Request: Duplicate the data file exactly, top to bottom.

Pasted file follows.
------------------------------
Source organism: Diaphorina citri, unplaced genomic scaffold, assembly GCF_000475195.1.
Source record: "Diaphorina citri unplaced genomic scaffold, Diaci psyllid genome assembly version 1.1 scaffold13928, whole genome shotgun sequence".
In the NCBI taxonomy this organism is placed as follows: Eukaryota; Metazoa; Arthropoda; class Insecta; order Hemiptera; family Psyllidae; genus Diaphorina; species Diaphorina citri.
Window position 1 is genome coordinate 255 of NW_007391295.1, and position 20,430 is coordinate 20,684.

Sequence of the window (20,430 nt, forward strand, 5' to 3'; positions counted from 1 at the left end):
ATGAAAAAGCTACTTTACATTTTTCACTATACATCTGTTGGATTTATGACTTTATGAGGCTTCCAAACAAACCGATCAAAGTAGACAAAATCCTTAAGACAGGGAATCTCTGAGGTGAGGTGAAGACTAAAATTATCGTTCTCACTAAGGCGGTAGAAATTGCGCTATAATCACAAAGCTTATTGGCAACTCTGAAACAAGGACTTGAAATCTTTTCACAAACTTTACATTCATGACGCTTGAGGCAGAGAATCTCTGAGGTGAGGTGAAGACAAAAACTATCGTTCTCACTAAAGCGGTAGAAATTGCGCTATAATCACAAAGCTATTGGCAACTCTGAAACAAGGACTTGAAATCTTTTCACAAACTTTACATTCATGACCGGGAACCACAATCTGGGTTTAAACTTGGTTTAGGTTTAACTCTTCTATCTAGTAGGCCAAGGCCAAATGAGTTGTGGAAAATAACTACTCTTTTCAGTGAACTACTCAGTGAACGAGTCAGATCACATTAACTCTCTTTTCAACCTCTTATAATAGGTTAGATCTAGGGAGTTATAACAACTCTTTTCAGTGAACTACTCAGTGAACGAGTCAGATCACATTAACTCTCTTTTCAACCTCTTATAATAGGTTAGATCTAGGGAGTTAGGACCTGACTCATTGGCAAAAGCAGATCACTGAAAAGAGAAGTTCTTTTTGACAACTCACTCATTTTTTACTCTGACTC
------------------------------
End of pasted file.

Source organism: Diaphorina citri, unplaced genomic scaffold, assembly GCF_000475195.1.
Source record: "Diaphorina citri unplaced genomic scaffold, Diaci psyllid genome assembly version 1.1 scaffold13928, whole genome shotgun sequence".
In the NCBI taxonomy this organism is placed as follows: Eukaryota; Metazoa; Arthropoda; class Insecta; order Hemiptera; family Psyllidae; genus Diaphorina; species Diaphorina citri.
Window position 1 is genome coordinate 255 of NW_007391295.1, and position 20,430 is coordinate 20,684.

Sequence of the window (20,430 nt, forward strand, 5' to 3'; positions counted from 1 at the left end):
ATGAAAAAGCTACTTTACATTTTTCACTATACATCTGTTGGATTTATGACTTTATGAGGCTTCCAAACAAACCGATCAAAGTAGACAAAATCCTTAAGACAGGGAATCTCTGAGGTGAGGTGAAGACTAAAATTATCGTTCTCACTAAGGCGGTAGAAATTGCGCTATAATCACAAAGCTTATTGGCAACTCTGAAACAAGGACTTGAAATCTTTTCACAAACTTTACATTCATGACGCTTGAGGCAGAGAATCTCTGAGGTGAGGTGAAGACAAAAACTATCGTTCTCACTAAAGCGGTAGAAATTGCGCTATAATCACAAAGCTATTGGCAACTCTGAAACAAGGACTTGAAATCTTTTCACAAACTTTACATTCATGACCGGGAACCACAATCTGGGTTTAAACTTGGTTTAGGTTTAACTCTTCTATCTAGTAGGCCAAGGCCAAATGAGTTGTGGAAAATAACTACTCTTTTCAGTGAACTACTCAGTGAACGAGTCAGATCACATTAACTCTCTTTTCAACCTCTTATAATAGGTTAGATCTAGGGAGTTATAACAACTCTTTTCAGTGAACTACTCAGTGAACGAGTCAGATCACATTAACTCTCTTTTCAACCTCTTATAATAGGTTAGATCTAGGGAGTTAGGACCTGACTCATTGGCAAAAGCAGATCACTGAAAAGAGAAGTTCTTTTTGACAACTCACTCATTTTTTACTCTGACTC